DHS: No Investigation Planned for Electrical Grid IncursionsThe subtext to a panel discussion during RSA is that risks to national infrastructure are fraught with political considerations.
RSA CONFERENCE 2019 – San Francisco – Despite concrete evidence of Russian infiltration of the US electrical grid and acknowledgment of the hacking by the US government, no formal investigation is planned, according to a Department of Homeland Security (DHS) official who spoke here at this week's RSA Conference.
"[Our] worldwide threat assessment looks at threats and capabilities," said Bob Kolasky, director of the National Risk Management Center, which is part of DHS. The complexity of the malware like what attacked Ukraine's electrical grid "is still largely theoretical," he added. "We will look at what's going on, but we don't do technical investigations. We have some idea of the threat."
Pressed by an audience member about whether there was sufficient evidence and cause to investigate bad actors and vulnerabilities associated with the US electrical grid, Kolasky demurred. "We jump on planes when we're asked to jump on planes,” he said. "There's the reality of malware that [electrical grid operators] don't want on their systems."
Kolasky's comments were part of a panel discussion Monday night examining security challenges to critical infrastructure in the US. More than once, panelists invoked 9/11 and the many lessons learned around threat assessment, preparedness, and defense. Several also highlighted the ongoing challenges of getting multiple government entities to work together, share information, and decide who leads an investigation.
In other words, the politics of malware.
"From a threat perspective, we start with nation-states – China, Russia, North Korea, and Iran – and look at what they're interested in," Kolasky explained.
In general, he added, their intent is to advance their own industries and take out competitors. Russia, according to Kolasky, is most interested in undermining liberal democracy, whether it's elections, social media, or just sowing general contempt. "There are risks to information systems and information," he said. "Where does it become an issue, undermining the economy and the nation? That's the conversation we want to have."
The interlude over what might prompt the feds to mount a full-bore cybersecurity investigation was in contrast to the rest of the discussion, where panelists with long federal government resumés vigorously agreed plenty of progress has been made around information sharing among agencies and departments. They were also quick to add that plenty of challenges remain.
"9/11 was the bloody nose for us – what's happened in counter-terrorism is really the model for cybersecurity going forward," said Brig. Gen. Francis X. Taylor, who once served as undersecretary for intelligence and analysis at DHS and was the first CSO at General Electric Co. Just as the feds learned to work with and share information with local police departments after the 2001 attacks, federal agencies and departments can do a better job of working with their state and local counterparts and private-sector security pros, he said.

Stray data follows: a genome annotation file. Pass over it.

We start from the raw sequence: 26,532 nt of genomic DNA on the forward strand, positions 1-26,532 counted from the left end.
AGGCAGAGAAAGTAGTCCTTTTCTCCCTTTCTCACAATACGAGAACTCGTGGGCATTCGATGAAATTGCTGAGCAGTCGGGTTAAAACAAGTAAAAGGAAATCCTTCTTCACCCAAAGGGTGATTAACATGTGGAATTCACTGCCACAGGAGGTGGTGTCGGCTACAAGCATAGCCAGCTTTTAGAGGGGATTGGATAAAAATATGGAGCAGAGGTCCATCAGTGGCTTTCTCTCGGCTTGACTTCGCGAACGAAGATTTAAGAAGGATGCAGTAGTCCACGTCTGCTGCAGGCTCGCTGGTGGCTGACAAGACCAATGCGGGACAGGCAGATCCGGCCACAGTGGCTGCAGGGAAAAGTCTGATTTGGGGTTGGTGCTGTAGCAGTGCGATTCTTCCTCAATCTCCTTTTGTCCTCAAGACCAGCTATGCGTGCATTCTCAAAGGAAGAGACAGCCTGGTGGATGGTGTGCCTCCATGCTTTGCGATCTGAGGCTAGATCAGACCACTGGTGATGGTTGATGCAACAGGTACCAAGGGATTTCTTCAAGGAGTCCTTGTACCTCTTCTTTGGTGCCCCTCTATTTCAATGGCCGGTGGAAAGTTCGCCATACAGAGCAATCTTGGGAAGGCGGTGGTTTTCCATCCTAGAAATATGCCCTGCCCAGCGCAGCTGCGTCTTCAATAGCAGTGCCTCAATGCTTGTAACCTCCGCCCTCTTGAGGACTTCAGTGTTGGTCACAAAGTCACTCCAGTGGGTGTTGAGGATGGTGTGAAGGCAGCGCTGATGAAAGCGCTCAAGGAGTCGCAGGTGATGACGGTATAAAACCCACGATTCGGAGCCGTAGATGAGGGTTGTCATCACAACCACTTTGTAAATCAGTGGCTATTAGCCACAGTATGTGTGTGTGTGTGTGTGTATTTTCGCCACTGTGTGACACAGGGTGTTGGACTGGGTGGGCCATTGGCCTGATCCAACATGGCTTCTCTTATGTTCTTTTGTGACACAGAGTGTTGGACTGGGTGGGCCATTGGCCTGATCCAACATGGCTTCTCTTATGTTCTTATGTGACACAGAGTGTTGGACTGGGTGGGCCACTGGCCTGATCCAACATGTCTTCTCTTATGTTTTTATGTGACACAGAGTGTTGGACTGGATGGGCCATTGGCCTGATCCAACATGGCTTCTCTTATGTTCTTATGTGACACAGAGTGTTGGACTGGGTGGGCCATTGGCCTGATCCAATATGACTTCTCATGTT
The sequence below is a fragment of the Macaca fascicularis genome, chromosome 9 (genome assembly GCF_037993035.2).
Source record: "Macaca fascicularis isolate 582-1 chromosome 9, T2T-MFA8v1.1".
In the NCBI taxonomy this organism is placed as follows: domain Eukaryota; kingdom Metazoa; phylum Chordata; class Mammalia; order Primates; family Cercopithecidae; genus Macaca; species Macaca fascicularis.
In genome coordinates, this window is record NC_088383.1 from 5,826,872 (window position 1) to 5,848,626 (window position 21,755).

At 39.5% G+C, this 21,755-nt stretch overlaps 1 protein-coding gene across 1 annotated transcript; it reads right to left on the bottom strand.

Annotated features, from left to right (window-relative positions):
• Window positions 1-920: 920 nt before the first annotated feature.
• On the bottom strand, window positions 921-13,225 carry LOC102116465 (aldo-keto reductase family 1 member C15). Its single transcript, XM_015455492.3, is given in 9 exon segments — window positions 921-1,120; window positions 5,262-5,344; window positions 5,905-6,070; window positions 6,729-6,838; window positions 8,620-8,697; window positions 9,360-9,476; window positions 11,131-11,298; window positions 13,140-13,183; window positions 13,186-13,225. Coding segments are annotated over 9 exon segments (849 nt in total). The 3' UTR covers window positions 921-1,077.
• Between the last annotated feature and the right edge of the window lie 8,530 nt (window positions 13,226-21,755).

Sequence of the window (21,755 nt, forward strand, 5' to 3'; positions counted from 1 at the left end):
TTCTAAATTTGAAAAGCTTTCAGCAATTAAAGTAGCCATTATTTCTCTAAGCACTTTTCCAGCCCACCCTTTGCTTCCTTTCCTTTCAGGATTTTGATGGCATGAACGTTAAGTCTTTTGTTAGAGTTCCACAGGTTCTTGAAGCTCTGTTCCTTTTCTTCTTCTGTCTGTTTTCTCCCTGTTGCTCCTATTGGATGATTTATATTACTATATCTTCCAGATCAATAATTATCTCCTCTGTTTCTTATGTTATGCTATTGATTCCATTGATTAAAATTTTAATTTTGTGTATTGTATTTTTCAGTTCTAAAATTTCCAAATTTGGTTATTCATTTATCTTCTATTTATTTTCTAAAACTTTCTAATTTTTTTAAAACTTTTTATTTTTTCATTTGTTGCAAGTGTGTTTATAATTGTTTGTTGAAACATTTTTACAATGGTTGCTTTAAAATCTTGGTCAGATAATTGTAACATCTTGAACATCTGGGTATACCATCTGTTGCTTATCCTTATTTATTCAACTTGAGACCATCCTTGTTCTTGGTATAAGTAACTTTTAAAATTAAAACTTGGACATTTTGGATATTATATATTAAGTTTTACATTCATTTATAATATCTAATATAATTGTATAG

Taylor advocated for more sharing of unclassified information; what's less clear is who manages that or what the sharing platform should be. "It takes a leader, and I think DHS is the right leader," he said, adding that information can't just be shared on a "need-to-know" basis – a common stalling tactic in the intelligence community. Information about cybersecurity needs to be always available, Taylor said.
Cybersecurity politics aren't limited to the feds; highly regulated industries like oil and gas are extra cautious about what they do, noted Suzanne Lemieux, manager, midstream and industry operations, at the American Petroleum Institute, and another panelist. "Our companies are limited in what they can share with each other as competitors [operating] under antitrust restrictions," she explained.
Lemieux noted improvements for cybersecurity, such as the formation of the ONG information analysis center. API members share threats they see with other industries, like with electrical grid opportunities, because oil and gas companies recognize they're not the only targets.
"We also have partnerships with DHS, TSA, and others, but [sharing information] is just as much a challenge outside the government," Lemieux said. "We're trying to figure out what that model looks like."
Terry Sweeney is a Los Angeles-based writer and editor who has covered technology, networking, and security for more than 20 years. He was part of the team that started Dark Reading and has been a contributor to The Washington Post, Crain's New York Business, Red Herring, ... View Full Bio
Join Dark Reading LIVE for two cybersecurity summits at Interop 2019. Learn from the industry's most knowledgeable IT security experts. Check out the Interop agenda here.